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  50. you have an excellent chance of getting licensed unless you say "no," you were never charged with a misdemeanor relating to the industry.

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  51. Hi, I am 23 and currently seeking to become a financial advisor. I got an offer and the employer is going to run a background check.

    I was charged with misdemeanor possession of a false ID, but the charges were dismissed. I know this will show up on the background check, so hopefully the company will still hire me.

    My question is: Will I be able to get licensed? The charges were all dismissed, but something like a fake ID could cause a red flag.

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    1. it's a MAJOR red flag. But . . it was a charge and no conviction. So, I would fear the decision of the employer more than FINRA's here. How did it work out?

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  52. I don't know if you still give registration advice here or not but figured I'd give it a try anyway. About 9 years ago I was convicted of Fraudulent Check (misdemeanor). The situation was, I ordered a pizza while I was moving, and when it was delivered I didn't have cash on me. The drive said they took checks, so I wrote one for $16. However, the check book I used was the wrong one. Back-Story to that, a few months before someone got into my checking account so they made me close it and open a new one. They gave me a new card and checks. When I wrote this check I used the old one instead of the new one. Naturally, the $16 didn't get paid. By the time I figured it out, there was already a warrant. So I paid the $16 plus a $75 fine. Obviously when I get asked the question about fraud,even though none of it was really fraud in my opinion, I have to put yes. I am being offered a financial advisor job with a good company, but I am reluctant to quit my current job and accept it due to this misdemeanor. What are your thoughts on me being able to get registered for series 7 and 66?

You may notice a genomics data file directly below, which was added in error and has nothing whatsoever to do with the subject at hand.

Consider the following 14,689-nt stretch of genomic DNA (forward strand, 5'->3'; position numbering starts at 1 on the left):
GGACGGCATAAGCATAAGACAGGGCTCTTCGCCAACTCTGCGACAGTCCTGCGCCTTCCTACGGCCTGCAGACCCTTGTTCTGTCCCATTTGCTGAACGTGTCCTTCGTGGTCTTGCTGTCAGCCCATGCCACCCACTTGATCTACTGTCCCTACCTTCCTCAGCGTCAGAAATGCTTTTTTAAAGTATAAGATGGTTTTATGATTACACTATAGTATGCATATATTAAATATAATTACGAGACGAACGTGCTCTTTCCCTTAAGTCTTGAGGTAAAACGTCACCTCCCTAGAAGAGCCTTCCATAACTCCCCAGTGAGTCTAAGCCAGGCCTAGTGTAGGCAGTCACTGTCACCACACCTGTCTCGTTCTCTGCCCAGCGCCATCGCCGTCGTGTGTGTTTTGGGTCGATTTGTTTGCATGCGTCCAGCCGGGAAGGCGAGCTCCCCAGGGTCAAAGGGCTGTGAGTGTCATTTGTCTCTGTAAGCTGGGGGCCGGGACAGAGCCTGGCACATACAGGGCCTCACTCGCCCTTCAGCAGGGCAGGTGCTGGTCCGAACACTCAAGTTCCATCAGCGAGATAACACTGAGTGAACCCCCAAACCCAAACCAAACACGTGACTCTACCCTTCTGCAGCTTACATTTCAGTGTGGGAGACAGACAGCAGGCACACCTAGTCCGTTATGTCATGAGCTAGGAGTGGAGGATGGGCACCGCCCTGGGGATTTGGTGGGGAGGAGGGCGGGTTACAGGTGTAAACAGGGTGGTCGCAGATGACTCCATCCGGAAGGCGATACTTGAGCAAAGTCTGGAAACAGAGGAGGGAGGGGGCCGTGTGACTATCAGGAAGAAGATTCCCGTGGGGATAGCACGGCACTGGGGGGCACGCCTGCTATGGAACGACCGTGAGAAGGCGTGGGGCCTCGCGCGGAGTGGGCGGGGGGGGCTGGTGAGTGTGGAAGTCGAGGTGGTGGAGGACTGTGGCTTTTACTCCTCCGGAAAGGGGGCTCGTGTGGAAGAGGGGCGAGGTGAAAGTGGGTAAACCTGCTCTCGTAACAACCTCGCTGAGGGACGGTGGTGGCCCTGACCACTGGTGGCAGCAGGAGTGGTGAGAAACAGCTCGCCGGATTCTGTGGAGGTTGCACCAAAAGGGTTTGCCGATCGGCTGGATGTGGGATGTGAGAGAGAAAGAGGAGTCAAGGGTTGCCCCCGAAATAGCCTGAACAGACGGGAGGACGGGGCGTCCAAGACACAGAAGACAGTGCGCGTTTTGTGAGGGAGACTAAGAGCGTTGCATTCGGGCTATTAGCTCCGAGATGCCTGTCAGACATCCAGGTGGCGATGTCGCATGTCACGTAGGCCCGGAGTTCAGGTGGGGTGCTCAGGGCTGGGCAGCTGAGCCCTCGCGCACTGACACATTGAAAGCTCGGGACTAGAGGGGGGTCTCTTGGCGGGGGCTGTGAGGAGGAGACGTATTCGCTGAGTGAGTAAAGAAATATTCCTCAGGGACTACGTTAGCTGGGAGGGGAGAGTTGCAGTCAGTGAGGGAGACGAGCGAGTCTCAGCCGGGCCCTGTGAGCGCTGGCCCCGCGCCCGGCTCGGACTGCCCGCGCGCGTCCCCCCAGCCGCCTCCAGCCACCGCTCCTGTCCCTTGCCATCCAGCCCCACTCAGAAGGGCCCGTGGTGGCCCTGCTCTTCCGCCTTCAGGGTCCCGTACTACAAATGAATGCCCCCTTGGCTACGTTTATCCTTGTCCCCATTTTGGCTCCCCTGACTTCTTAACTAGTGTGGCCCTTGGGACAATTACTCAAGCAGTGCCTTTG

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  53. Getting registered doesn't seem that difficult. If you disclose it to the employer, they can tell you whether to keep your current job or whether they're confident the regulators will see this for what it is. A mistake that you can explain with documentation.

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  54. Mr. Walker, you seem to have significant knowledge regarding registration issues as they pertain to criminal charges. And, I am learning that is not easy to find. I have been charged with a felony DUI in the state of Oklahoma. In my state, a second DUI charge within 10 years is automatically files as a DUI. I work as a self-employed registered rep affiliated with a broker-dealer in California; and as an Investment Advisor Rep with an independent investment advisory firm here in Oklahoma. 80% of my business is on the investment advisory side of my practice and, easily, most of my broker-dealer business could be converted to advisory, fee-based business should I decide to do so. The DA is offering me the chance to plead guilty to the felony charge and defer the final judgement (no jail time, the charge is dropped if no other issues for 5 years). As you know, FINRA, for some reason, considers that to be the same as a conviction. I am contemplating dropping my FINRA registration and affiliating only with the investment advisory firm here in Oklahoma. Will a felony guilty plea agreement as I have described prevent me from functioning as an investment advisor if I lose my FINRA registration (the advisory firm manages less than $100 million)?

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  55. If you plead guilty to a felony, I think you will be out of the industry for 10 years. The SEC and state Administrators would be just as troubled by a felony conviction/guilty plea as is FINRA. What is your criminal defense attorney advising here?

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  56. I am looking into becoming a financial planner. I have 2 petite larceny charges that were 2014 & 2015. I was going through depression at the time, my younger sister passed away unexpectedly, a month before my wedding. I'm not sure that matters but I am doing better and put myself through a rehabilitation class. I don't want to go through the schooling and find out I wasted my time and money if I can't get registered. So my question is what are my chances of passing?

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  57. Charges do not lead to statutory disqualification. If either was a conviction, I would hate to be filling out a Form U4 with that information.